“Monsters are the patron saints of imperfection.”
Guillermo del Toro
The Shape of Water: My Review
When Disney/Pixar released the animated film WALL-E it contained few spoken words. The noises made by the little robot delivered the message with childlike whirrs and purrs and ohs and ahs and ows. The voice actor did a fantastic job and we viewers could relate to this little character.
I believe that when this style is used that we viewers fill in the blanks much greater than we would if we had been given words. This is very powerful. Maybe it is in our Parenting DNA that instantly relates to these childlike sounds? In any case, we are doing the work for the film maker by adding our own emotions or connections to the characters.
This is reason that we love watching Godzilla and King Kong movies, the human actors articulation of the monster’s feelings allow us to fill in the blanks and give that monster more emotional depth than is on the screen. Clever movie makers today are pushing out works like Minions, the funny little creatures from Despicable Me.
The Shape of Water has the two main characters falling in love, we know this from the trailer. The woman is mute and the man is a monster who grunts and growls and purrs. I wonder if this non-language affair allowed us to fill in the absence of words with our own emotional cheerleading for the couple; and so, feeling far more for them than we would if they could speak a language.
The film is a terrific example of “movie making”. The director brought it all down to the smallest detail and all of the details were well appreciated. Each character had a full story; from the FBI agent to the best friend to the co-worker: it is hard to invest the time to do this in a movie and we rarely see it. Too often the bad guy is just a cardboard cutout with no depth or motive beyond evil.
The story itself is nothing new, in fact this director is facing charges of plagiarism of a Paul Zindel play written in 1969. Variations of the Beauty and Beast story abound; from the Hunchback of Notre Dame to King Kong and so on.
Still, this movie has received 13 Oscar nominations and deserves every single one. The film is beautiful and creative and immersive. The soundtrack carries you along and keeps the pace moving forward. All of the actors are fully invested in their parts and the movie itself. Many of the surprises were well telegraphed and rewarding.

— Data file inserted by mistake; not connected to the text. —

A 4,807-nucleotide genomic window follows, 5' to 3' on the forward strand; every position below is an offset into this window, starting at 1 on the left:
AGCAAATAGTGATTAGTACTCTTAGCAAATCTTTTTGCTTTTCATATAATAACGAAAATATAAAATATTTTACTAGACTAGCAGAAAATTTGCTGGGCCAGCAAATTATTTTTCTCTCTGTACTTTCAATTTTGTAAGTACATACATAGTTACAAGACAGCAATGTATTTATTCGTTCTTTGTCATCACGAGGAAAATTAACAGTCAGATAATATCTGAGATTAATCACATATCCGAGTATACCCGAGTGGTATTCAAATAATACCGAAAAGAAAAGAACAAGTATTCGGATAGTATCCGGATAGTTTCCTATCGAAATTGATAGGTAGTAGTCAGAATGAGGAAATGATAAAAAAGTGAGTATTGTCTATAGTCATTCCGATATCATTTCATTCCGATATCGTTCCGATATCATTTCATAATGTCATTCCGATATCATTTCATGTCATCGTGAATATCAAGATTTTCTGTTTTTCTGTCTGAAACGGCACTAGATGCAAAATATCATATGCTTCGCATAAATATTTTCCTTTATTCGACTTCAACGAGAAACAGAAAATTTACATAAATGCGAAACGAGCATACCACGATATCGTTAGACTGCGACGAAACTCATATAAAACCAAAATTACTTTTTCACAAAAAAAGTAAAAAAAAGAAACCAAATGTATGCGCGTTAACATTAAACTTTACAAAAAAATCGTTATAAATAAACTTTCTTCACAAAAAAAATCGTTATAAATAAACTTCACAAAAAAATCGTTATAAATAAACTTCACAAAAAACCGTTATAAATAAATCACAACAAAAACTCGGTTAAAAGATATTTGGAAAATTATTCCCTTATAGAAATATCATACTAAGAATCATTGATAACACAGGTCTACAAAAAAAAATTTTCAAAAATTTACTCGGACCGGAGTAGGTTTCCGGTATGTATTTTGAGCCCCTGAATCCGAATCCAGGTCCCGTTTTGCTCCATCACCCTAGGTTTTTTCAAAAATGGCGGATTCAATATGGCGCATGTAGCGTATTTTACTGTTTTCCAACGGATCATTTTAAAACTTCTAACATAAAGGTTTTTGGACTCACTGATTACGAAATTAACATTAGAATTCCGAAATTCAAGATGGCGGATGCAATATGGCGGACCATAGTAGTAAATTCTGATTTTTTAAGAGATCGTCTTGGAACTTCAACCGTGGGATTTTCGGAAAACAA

Someday we’ll have to have a talk about CGI and whether we mistrust what we see in a movie. Our willingness to suspend disbelief is very powerful, so I think CGI will probably be welcome for a long time.
I recommend this movie and I hope that if you see it that you’ll enjoy the “movie making” as much as the story!
3 thoughts on “The Shape of Water: My Review”
Went to IMDB: Ben Burtt, the voice of Wall-E (I haven’t seen it), then, as I read through his bio, I had to go hear the Wilhelm Scream that’s been used in all of his work with George Lucas. THEN I had to go to Doug Jones, who plays the monster in *this* movie. I thought Doug Jones just got elected senator from Alabama, against Roy Moore, but it’s a different Doug Jones, lol. This Doug Jones has quite a bio too, had to read this interview https://www.popsugar.com/entertainment/Who-Plays-Sea-Creature-Shape-Water-44333474
I await your discussion of CGI!
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This is a wonderful review, chock full of helpful and insightful observations. I have been reading about reading lately, and in particular about how deep reading, as one does when reading a book, develops conceptual skills and more as people “fill in the blanks” as you relate to, shall we say. profound movie making. Skimming the surface of the internet for the quick fact or short blog – even our own – doesn’t have the same impact that reading a book has, and especially a book you hold in your hand.
Great stuff here Kubla.
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Yeah, along the same lines, people have used Abstraction or Abstract Art to try to get the viewer to fill in the blanks — kind of like that abstract language in WALL-E. I’ve been thinking about that a lot lately!
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